It’s a long journey from Nigeria to Nas and Damian Marley’s side onstage at the Fox Theater (Tues/25). But 28 year old singer Nneka makes the road seem eminently walkable. Born to a father from the Nigerian Igbo tribe, and a German mother, her Erykah Badu like vocalizations didn’t really take off until she moved to Hamburg at 18. Since then, she’s risen to European fame on the verve of lyrics that reposition Africa as it’s own narrator, and are set to driving R&B and hip hop beats. And now the States are taking note of her song. Nneka is opening for Lenny Kravitz, Badu, and Mos Def, garnering comparisons with The Miseducation of Lauryn Hill for her recent US release, Concrete Jungle (an amalgamation of songs previously released on her European albums), and generally heralding a new era of socially driven, worldwide hip hop.
Plus, she showed up to her Manhattan CD release party in pig tails and a hoody. When asked to describe her sound in a single word, she comes up with "bush." It’s clear that this woman has bigger things on her mind than album sales and accolades. We Skyped her just before she hit the stage for a show in France to ask; what’s good, Nneka?
San Francisco Bay Guardian: I’ve seen you at a lot of your appearances wearing an “Africa is the Future” sweatshirt. What does that phrase mean to you?
Nneka: Just a T-shirt (laughs) of course the saying is something we’ve been saying. Africa is the futre, it is the present the past and the future, this is part of the trinity that I believe in but its not just what I believe in, it’s a fact.
SFBG: You play the guitar in addition to singing. When did you learn how to play?
N: I picked up the guitar three years ago. But I’m still not doing it as you should.
SFBG: Why the guitar when you are already such a great singer?
N: As somebody who has been traveling around for awhile, I noticed that a musician is not just somebody who sings. Other people had the opportunity to grow up playing an instrument. [I didn't bu I]I decided to use the guitar because it is a process to my heart. It fits best to my style.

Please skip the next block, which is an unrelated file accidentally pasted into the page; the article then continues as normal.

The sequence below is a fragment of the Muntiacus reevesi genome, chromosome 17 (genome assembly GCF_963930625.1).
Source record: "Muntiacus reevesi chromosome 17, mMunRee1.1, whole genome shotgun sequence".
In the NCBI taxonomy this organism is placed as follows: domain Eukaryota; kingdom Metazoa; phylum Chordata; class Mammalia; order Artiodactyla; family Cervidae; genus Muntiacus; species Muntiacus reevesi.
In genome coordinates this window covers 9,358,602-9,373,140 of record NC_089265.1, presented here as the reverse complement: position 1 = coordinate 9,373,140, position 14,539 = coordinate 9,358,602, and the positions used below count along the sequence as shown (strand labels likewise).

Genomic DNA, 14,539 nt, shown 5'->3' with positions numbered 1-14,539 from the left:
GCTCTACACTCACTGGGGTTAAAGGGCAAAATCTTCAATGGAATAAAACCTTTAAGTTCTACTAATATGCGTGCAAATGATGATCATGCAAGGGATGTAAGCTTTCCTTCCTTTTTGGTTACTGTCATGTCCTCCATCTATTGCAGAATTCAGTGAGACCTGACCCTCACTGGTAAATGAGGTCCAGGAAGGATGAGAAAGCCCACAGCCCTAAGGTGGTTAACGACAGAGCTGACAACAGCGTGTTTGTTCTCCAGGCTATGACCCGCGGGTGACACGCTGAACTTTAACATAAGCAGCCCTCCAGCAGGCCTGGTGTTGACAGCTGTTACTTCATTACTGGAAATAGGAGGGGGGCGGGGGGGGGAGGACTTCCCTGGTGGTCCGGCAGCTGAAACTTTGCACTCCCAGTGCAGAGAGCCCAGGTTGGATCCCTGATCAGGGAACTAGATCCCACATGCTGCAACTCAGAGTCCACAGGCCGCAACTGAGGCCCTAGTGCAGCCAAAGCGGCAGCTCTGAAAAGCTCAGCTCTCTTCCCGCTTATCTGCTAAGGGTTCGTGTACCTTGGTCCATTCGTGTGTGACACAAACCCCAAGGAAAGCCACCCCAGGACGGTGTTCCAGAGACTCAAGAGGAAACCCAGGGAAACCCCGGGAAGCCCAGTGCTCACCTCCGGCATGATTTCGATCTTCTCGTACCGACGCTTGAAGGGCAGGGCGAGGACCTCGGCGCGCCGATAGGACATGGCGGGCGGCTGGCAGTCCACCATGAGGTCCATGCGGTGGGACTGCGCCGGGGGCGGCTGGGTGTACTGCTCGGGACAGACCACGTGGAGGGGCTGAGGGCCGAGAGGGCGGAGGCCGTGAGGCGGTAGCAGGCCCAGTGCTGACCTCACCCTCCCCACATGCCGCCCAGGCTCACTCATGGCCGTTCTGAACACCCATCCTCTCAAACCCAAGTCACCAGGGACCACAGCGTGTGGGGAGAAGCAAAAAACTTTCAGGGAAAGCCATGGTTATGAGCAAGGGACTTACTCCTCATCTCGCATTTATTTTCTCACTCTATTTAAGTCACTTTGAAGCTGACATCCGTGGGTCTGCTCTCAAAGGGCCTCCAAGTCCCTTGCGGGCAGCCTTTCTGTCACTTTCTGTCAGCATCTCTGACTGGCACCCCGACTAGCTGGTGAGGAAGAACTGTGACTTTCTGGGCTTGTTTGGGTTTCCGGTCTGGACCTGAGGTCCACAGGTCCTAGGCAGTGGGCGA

SFBG: You just recently started performing in the United States. Were you surprised about Americans’ perception of our country’s place in the world?
N: I wouldn’t be able to make any solid statement about American people, since I have not lived in America enough for me to conclude on that. I had a certain way of seeing Americans -- I had heard they were very plastic, artificial, not natural. But I came to see for myself, and I found you meet some people, and you can never generalize them. I’ve met people in the States who are way deeper than I imagined. When it comes to my audience, I noticed the Americans listen deeply compared to a lot of people out here in Europe. When I’m talking about political or religious issues, sometimes [European] people can’t understand. Compared to that, the Americans are like, ‘I understand where she’s at.’ It’s a good thing to have people that understand, that trigger you to understand more.
SFBG: You’ve toured with some of the most incredible performers in hip hop and R&B today. Who, of the people you’ve opened for, has taught you the most?
N: Lenny Kravitz, big time. I was on tour with him, and I was thinking, this man has been working in music for a long time. After doing this, I feel you might go on stage haphazardly, push aside your passion, you just function more or less. To my surprise, I saw that Lenny Kravitz is still passionate about his music. He lives his music. In addition, he’s a very humble personality. That is something I look up to, people who are still human despite fame.
SFBG: As a female performer, have you ever felt pressure from the industry to conform to a certain image?
N: If you know where you’re coming from, if you have your identity before you go to your record company than it’s much easier. Most of the acts in the States, they don’t have their own identity, they have their identity imposed on them. It has a lot to do with whether you are courageous about your artistry and creativity. It’s just like writing a book. If you’re sure about your subject, committed to yourself, than it will be much easier to see.
SFBG: What kind of role does music and the musician play in social change?
N: It’s the easiest way to me to express myself and make change possible. In order for me for me to evoke change, the only way I’m able to do that is through my music. This is something that I know won’t hurt anybody. I believe that music can make change when you believe what you say, and you’re part of what you preach. That change manifests eventually in the physical.
SFBG: Do you think the amount of traveling and touring you’ve done has given you a fuller perspective on the global community?
N: There’s a stage you reach when you’re like everything is everything. Whether in Europe, China, the USA, people are people. Everything is everything. And then you’re like, where do I go from here, when everything has been said before. We can’t lose hope now. Somebody has to say something.
Distant Relatives tour:
Nas and Damian Marley feat. Nneka
Tues/25 8 p.m., $39.50
1807 Telegraph, Oakland